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Dr Christian Yates
Modelling Melanocyte migration
Wednesday 7th May, 4pm
105, 24 Gordon Square
Cell migration and tissue growth (via proliferation) are essential components of the development of multicellular organisms. In many cases, especially in developmental biology, growth of the domain plays an important role in the distribution of cells. Conversely, in some cases, cell division may actually drive domain growth.
Partial differential equations (PDEs) are often used for modelling the time evolution of cellular density and environmental cues on growing domains. The connection between discrete stochastic and deterministic continuum models of cell migration on growing domains was elucidated for the first time in (R.E. Baker, C.A. Yates, and R. Erban. From microscopic to macroscopic descriptions of cell migration on growing domains. Bull. Math. Biol., 72(3):719762, 2010) in which cell migration was modelled as an on-lattice position jump process.
We build on this work by incorporating a more realistic method of domain growth. Instead of allowing underlying lattice-tissue elements to instantaneously double in size and divide, we allow incremental element growth and splitting upon reaching a pre-defined threshold size. Such a method of domain growth necessitates a non-uniform partition of the domain. We first demonstrate that individual-based stochastic models for cell migration on such a non-uniform domain partition are equivalent to PDE models of the same phenomenon on non-growing domains, providing the transition rates (which we derive) are chosen correctly and that we partition the domain in the correct manner. We extend this analysis to the case where the domain is allowed to change in size, altering the transition rates as necessary. Through a novel application of the master equation we derive a PDE for cell density on this growing domain and corroborate our findings with numerical simulations.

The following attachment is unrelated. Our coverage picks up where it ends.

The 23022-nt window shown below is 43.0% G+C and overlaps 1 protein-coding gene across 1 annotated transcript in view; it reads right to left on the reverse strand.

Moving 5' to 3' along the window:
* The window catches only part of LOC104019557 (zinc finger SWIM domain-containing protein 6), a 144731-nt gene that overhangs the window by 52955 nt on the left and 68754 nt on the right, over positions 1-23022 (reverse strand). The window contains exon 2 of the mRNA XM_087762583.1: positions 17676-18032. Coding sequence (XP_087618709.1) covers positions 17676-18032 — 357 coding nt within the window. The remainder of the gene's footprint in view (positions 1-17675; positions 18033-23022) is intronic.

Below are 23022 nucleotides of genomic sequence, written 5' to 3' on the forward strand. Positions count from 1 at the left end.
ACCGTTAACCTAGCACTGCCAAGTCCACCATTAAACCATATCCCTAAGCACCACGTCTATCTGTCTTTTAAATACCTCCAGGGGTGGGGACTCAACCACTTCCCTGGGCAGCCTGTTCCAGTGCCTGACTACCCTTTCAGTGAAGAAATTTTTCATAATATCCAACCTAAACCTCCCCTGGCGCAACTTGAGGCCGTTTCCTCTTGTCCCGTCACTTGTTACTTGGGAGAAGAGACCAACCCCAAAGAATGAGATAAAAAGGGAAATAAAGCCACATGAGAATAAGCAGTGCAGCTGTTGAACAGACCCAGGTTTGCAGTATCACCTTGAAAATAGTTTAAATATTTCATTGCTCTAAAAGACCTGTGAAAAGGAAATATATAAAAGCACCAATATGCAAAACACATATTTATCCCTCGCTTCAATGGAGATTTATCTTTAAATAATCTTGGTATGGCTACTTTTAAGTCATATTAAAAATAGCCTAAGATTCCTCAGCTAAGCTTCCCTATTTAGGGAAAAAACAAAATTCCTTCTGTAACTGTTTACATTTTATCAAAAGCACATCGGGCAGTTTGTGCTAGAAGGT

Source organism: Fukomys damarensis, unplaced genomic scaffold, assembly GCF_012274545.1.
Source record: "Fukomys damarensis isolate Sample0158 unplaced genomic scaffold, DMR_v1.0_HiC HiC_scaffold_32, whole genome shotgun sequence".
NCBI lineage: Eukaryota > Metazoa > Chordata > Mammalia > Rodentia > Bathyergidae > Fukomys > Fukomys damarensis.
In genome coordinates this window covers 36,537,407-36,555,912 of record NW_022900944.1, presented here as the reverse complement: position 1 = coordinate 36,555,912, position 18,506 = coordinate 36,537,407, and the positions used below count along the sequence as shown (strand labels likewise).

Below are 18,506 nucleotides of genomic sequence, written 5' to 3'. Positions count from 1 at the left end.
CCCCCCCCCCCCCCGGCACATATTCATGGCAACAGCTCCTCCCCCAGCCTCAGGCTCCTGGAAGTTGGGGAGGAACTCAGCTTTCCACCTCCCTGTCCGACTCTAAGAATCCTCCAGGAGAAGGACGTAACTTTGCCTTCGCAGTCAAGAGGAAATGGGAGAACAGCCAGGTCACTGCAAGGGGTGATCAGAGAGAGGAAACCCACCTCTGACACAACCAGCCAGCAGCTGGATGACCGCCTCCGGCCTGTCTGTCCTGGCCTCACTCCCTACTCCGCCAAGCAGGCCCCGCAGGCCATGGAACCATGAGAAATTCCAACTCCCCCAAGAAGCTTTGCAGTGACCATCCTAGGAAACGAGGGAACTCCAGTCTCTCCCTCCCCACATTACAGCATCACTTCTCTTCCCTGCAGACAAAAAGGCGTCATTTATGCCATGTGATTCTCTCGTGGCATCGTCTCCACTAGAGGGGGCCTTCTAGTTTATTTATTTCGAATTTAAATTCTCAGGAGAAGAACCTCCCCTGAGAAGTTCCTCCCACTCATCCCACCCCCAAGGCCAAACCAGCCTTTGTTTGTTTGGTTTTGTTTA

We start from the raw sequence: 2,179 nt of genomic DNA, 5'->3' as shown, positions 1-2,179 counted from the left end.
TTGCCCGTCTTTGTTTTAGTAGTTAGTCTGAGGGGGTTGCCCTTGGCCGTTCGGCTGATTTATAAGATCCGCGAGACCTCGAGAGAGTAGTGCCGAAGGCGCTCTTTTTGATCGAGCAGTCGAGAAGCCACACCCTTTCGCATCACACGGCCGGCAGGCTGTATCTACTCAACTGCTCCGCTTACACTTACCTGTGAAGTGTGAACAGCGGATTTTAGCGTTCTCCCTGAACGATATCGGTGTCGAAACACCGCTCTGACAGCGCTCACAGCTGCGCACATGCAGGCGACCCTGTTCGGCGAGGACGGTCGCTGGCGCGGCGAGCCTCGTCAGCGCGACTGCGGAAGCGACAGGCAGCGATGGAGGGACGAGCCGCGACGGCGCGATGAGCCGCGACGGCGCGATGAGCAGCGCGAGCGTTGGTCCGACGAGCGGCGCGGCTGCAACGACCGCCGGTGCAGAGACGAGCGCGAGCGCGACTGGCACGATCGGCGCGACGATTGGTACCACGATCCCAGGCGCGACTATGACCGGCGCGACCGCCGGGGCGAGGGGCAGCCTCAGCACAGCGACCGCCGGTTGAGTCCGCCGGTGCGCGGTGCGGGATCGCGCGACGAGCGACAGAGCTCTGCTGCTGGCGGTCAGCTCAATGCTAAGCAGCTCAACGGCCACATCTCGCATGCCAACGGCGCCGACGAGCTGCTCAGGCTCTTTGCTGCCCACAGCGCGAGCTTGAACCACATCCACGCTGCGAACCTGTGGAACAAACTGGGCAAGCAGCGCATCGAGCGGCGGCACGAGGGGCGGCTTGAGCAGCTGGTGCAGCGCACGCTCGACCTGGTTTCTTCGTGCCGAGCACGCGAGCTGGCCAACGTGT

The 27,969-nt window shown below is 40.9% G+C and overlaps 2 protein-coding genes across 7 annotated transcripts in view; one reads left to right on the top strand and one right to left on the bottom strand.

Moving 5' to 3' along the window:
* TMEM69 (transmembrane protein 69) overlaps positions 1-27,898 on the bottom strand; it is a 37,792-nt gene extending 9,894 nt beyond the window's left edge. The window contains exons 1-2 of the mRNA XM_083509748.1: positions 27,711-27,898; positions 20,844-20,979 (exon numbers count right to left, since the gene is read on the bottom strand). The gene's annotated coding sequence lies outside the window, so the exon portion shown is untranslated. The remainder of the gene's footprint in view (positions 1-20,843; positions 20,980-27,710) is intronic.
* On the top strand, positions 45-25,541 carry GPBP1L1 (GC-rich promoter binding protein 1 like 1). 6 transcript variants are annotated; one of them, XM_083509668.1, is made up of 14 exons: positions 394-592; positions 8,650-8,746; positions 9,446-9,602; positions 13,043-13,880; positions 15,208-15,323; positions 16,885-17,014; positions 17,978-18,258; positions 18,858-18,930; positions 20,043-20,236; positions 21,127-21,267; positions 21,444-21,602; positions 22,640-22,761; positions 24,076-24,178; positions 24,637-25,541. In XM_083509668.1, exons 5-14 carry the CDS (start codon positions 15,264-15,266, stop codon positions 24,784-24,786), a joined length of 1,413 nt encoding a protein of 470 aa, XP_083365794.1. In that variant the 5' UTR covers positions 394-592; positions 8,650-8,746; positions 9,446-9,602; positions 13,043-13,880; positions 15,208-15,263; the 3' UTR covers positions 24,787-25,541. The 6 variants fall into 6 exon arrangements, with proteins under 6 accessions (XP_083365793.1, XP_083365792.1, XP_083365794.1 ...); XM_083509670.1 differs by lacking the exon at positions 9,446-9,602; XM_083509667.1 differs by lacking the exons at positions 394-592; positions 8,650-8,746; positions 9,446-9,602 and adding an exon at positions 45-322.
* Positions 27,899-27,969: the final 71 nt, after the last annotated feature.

We paramaterise our modelling framework in order to model the migration of melanocytes in early mouse embryos and make experimentally testable predictions based on the output of our model.
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